The tale you beg is old and tired. I’ll not tell it again. Give me a new beginning, one tugged by the threads of your heart.” I glance about, taking in their their small eyes peeking from the shadows. “Well?”
“Can there be dragons?” Cressan pulls the woolen cloth to her chin.
“Dragons? No, I’m weary of dragons.”
Durn whispers from the back, “Flying machines and rockets?”
“You mean like those we dig from our rubble explores? I suppose you want cave-trains and smooth-cars too? No Durn. Deeper, pull from inside you, down in the dark, down where the light glows like a gem.”
They breathe a dozen breaths, minds click, lips pinch with effort.
“Death,” speaks a steady high voice, one not yet begun to turn.
I consider the source. Tawlins holds my gaze. The boy knows death and suffering, but for the sake of the story, that’s all he knows.
“Yes, boy, we’ll have some of that. Some quick, some that will last the whole tellin’.” Cressan coughs for effect. “Yes, starting with sickness like yours, my dear.” The girl grits her teeth defiantly.
“A… A story of c… courage and t… travel.” Syssa’s comment comes out in her hesitant way. I’d been waiting for it.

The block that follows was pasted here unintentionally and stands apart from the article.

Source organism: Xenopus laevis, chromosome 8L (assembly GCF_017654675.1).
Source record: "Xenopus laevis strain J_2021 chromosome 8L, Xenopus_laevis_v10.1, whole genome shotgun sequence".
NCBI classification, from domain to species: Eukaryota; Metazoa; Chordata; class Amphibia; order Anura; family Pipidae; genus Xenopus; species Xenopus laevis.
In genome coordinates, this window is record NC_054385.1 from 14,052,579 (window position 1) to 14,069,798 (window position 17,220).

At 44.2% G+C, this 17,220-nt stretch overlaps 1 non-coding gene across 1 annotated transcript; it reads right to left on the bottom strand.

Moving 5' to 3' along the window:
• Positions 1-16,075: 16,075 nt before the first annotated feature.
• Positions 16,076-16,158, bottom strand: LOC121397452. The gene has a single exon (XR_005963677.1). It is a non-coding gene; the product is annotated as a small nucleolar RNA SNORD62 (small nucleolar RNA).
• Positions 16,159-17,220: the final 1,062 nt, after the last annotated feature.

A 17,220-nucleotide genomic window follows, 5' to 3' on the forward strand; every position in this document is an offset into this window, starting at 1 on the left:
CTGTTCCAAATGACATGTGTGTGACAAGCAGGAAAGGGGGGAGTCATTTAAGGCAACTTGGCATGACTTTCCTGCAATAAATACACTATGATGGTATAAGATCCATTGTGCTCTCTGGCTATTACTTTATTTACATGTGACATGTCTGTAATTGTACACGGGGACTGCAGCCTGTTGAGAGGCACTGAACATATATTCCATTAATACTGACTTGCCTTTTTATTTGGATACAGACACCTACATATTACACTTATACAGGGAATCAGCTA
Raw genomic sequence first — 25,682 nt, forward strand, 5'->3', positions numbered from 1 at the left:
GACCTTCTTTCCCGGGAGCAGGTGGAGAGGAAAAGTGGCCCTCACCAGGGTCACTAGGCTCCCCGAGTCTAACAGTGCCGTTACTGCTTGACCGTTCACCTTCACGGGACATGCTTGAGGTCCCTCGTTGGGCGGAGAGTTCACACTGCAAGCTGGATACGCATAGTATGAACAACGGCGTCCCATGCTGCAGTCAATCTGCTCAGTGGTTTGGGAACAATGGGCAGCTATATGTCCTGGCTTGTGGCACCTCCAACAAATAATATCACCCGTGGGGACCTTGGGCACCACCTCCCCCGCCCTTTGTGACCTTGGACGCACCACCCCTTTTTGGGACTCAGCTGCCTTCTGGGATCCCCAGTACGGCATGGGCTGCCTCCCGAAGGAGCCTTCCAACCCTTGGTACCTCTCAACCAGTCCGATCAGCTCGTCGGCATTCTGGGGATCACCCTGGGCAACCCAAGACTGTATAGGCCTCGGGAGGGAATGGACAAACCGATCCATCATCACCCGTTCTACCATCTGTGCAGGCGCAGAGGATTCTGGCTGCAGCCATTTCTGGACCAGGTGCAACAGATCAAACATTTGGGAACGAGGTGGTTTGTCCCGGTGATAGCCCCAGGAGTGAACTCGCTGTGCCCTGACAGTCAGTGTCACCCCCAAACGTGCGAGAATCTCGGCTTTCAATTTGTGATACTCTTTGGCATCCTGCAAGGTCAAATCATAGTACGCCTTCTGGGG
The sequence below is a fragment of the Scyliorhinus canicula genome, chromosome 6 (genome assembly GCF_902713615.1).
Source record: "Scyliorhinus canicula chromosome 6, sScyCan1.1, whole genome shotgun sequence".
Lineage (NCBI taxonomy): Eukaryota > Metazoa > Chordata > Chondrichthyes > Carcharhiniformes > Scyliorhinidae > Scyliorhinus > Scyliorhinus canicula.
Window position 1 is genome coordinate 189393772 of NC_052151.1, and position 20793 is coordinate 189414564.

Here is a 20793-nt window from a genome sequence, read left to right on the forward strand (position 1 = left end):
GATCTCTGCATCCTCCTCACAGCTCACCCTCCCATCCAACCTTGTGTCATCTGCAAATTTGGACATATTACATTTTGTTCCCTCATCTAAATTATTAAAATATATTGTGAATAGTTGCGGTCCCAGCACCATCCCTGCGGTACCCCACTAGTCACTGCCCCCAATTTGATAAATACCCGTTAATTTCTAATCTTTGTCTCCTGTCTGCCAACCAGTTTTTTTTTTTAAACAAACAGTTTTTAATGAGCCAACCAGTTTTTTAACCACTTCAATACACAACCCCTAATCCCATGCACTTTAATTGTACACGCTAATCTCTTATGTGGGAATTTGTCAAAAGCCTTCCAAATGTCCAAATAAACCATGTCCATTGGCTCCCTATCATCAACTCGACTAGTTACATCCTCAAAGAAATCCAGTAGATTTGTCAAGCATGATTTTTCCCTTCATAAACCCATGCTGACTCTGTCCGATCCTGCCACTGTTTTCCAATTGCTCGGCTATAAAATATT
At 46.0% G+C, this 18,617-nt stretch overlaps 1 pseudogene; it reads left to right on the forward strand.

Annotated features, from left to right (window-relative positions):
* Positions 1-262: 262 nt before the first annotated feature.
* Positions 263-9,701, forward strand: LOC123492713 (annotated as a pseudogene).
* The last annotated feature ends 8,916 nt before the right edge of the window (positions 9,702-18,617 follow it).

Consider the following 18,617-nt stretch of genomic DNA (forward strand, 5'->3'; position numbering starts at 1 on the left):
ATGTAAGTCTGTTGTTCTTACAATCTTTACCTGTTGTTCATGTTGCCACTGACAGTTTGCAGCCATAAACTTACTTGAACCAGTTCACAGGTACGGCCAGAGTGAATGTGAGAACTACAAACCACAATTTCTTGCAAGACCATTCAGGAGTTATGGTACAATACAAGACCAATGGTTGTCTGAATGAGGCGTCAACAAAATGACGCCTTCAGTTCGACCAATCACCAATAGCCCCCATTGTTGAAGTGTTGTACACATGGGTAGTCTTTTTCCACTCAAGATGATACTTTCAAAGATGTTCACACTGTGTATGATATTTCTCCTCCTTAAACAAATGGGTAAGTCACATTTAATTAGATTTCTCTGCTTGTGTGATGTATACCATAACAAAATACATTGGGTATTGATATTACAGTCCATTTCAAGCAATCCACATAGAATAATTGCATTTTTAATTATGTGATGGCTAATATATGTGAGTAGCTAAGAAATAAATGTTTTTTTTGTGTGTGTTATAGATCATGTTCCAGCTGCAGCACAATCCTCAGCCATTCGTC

“And who shall be courageous? Who shall embark on this journey?” I stare back into the girl’s wide eyes, walnut brown and calculating. My challenge, they know, is staged, but I hold the questions up as proof of the story’s potential. “Hmm?” I look from face to face. “Will you stand and fight young Durn? Seek the cures and potions, Cressan? Syssa, will you struggle the mountains and rivers to find the answers?”
The brown eyed girl with the scarf that hides her scar nods solemnly. “I will.”
The rest volunteer their assent. I let my grin stretch from pleased to devious, cock an eyebrow and speak, “Then, let us begin.”